Klipsch has a hefty reputation in the audio world, but we reckon a manufacturer is only as good as its latest product. Therefore, the company's good name will hold no sway with us, as we get down and dirty with the closed-back Image One headphones. They'll set you back around £120.
The headphones' design is impressive. The headband has a soft coating to keep your bonce feeling comfortable, and the earcups scrub up well, with a faux-leather pattern surrounding the Klipsch logo, which is embossed in chrome. For the most part, these cans are made of plastic, with a rubberised, matte black finish.
The headphones are pleasingly flexible without feeling cheap and plasticky. Their styling isn't particularly audacious, but they've got enough class to turn heads on the train.
We have one gripe with the design. The soft pads that ensconce your ears have a tendency to come loose and fall off. They're quite tricky to get back on again, so it's something to watch out for.
The cable is long enough so that you'll be able to keep your MP3 player in your jeans' pocket and still comfortably wear the headphones with a fair amount of slack. The cabling includes a remote, with a microphone and three buttons, that'll let you control audio playback or answer calls on a portable Apple device.
Not every type of Apple device is supported, although, if you own a relatively new piece of kit, you'll probably be fine. Download the 'cut sheet' from Klipsch's website to make sure your Apple gear will work with the remote.
Tapping the central button on the remote will pause music; tapping it twice quickly will skip to the next track; and tapping it three times quickly will skip backwards a song. That's a handy way of controlling playback, and it means you can keep your phone or MP3 player safely sequestered in your pocket and still control what's playing. The other two buttons control the volume.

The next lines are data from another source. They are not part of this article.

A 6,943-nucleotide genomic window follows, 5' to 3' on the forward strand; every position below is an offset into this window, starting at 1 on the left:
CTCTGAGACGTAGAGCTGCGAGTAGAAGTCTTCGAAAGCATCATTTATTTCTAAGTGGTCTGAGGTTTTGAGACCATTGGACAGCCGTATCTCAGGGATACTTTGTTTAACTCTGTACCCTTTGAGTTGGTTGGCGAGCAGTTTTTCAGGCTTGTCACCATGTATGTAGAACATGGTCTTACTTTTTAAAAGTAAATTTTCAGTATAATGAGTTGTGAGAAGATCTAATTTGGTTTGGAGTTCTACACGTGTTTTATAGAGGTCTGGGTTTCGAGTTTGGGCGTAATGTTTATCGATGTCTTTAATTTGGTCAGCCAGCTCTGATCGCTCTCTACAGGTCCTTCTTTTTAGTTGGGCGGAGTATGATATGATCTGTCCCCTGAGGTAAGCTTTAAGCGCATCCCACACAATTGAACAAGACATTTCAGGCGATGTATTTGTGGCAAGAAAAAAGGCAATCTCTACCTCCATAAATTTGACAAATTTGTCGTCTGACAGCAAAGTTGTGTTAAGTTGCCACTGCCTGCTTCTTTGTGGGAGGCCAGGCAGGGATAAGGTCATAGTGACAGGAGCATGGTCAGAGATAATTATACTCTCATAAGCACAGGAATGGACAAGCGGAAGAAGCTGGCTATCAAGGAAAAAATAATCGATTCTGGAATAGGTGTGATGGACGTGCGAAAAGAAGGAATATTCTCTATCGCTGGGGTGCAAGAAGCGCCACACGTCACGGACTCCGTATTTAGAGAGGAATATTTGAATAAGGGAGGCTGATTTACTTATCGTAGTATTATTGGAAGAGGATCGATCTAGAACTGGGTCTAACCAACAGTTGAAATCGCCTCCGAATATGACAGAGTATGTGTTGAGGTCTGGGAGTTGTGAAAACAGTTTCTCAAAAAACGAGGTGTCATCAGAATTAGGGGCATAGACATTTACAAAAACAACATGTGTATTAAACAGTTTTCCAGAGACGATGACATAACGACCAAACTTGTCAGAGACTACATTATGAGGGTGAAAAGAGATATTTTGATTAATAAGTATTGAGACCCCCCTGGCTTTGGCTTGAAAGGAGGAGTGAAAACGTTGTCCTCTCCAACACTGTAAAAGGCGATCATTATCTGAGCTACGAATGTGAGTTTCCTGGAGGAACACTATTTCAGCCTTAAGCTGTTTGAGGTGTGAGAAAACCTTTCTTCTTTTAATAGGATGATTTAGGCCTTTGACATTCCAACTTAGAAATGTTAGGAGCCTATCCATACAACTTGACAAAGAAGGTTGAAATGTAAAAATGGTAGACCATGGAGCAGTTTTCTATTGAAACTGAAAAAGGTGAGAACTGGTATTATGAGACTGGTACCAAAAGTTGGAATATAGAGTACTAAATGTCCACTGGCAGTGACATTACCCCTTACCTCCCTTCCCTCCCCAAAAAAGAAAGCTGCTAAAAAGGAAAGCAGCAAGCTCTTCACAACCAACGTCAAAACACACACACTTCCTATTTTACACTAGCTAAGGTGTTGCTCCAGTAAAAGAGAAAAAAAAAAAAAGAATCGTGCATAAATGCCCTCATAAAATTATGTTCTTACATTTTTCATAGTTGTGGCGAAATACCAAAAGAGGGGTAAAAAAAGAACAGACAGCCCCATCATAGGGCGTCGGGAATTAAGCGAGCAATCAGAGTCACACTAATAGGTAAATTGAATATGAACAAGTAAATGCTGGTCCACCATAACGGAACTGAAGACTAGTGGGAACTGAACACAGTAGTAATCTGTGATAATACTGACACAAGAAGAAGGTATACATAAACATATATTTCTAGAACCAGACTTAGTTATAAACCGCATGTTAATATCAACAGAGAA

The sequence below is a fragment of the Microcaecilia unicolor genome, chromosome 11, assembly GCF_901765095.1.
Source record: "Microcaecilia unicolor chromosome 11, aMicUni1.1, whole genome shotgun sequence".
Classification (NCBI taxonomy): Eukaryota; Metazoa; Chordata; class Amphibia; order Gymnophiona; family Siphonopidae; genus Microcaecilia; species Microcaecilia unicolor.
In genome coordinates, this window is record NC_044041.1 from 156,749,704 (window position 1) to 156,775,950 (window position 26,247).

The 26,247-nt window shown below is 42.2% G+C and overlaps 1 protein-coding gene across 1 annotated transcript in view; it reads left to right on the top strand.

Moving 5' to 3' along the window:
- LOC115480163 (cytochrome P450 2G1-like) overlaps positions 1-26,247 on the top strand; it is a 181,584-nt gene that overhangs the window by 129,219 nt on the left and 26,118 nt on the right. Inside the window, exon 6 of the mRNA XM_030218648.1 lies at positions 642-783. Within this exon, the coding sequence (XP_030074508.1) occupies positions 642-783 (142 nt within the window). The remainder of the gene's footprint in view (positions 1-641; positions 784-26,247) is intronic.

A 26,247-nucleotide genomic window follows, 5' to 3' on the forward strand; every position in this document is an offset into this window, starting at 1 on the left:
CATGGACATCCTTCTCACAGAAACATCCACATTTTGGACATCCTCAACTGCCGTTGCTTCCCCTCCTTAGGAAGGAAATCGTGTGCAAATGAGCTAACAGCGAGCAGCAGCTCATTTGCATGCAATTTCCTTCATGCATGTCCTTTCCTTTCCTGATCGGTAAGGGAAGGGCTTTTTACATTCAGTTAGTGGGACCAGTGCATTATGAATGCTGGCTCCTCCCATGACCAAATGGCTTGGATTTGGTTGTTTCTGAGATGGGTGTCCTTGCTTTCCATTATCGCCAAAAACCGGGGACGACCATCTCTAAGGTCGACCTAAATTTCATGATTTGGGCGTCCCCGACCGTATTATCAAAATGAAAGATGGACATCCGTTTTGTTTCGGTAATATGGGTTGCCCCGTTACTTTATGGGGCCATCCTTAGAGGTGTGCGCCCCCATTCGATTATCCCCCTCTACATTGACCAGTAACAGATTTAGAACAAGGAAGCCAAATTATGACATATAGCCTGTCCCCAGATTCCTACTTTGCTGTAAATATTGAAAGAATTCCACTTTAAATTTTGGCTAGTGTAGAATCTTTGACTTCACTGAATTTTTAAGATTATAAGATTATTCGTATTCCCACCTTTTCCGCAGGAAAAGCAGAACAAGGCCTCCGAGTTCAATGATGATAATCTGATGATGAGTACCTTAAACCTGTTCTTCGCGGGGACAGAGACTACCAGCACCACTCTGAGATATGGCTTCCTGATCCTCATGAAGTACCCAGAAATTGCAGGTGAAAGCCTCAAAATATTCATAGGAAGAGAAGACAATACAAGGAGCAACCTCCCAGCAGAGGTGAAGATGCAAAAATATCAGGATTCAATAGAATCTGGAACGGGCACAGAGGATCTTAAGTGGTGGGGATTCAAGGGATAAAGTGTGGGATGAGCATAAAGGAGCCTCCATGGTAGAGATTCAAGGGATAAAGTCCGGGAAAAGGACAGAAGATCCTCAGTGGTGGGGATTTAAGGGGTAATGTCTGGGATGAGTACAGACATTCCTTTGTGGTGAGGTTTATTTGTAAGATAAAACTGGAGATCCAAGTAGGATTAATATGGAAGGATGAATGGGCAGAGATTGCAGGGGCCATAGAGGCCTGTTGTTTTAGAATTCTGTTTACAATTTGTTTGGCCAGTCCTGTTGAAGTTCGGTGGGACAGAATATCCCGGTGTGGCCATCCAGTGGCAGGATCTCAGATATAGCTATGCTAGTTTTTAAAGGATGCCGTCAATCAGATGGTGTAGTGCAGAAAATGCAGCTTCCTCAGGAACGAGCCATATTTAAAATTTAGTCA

A neat carry case is bundled with the headphones, as well as adaptors for 6.3mm sockets, like those on an amp, and the two-pronged sockets you find on planes.
The Image One headphones offer audio fidelity that's more or less in line with their price. They're not a rip-off, but they probably won't measure up if you've owned a set of much higher-end headphones before.
That's not to say we're unimpressed, though. These headphones do a good job of keeping the various elements of a musical mix separate.
The bass response is better than expected. Even with frillier pop tunes, like Madonna's Crazy for You, we could feel the bass line thrumming away satisfyingly, delivering a pleasing thump without any distortion, and without sounding too dull or soft. The low end is tightly controlled, and very pleasing.
The mid-range is similarly controlled, even with more hectic rock tunes like Ash's No Place to Hide. The vocals and fuzzy guitars didn't sound too harsh, even when we cranked the volume up. That's good news for rock and roll fans.
The high end sounds reasonable, although this is perhaps where more expensive headphones would justify their price. You won't miss much detail, but we've heard many higher-end cans deliver more impressive clarity, and sharper, more precise cymbal noise. At high volumes, the sound quality will degrade too. Still, the Ones sound great overall, and are very balanced.
The headphones' sound isolation is rather lacklustre. You'll still be able to hear the incessant banter of your Neanderthal co-workers if you're listening at moderate or low volumes. If you're on a noisy train, you'll definitely find your musical solitude being compromised. On the plus side, they're not very leaky, so you can crank music up without driving those around you nuts -- as if you ever cared about those poor suckers anyway. Maybe they should get their own headphones, are we right?
The Klipsch Image One headphones are decent all-rounders, providing sound quality that's commensurate with their pricing. We like the design, Apple fans will appreciate the remote, and the audio quality will enable you to rock the heck out.
We think the similarly priced Denon AH-D1100s sound better, but the Klipsch headphones look better. If you don't mind looking slightly daft and value better sound quality, go for Denon's offering. If you want a more equal balance between style and substance, the Image Ones will suit you just fine.
Edited by Charles Kloet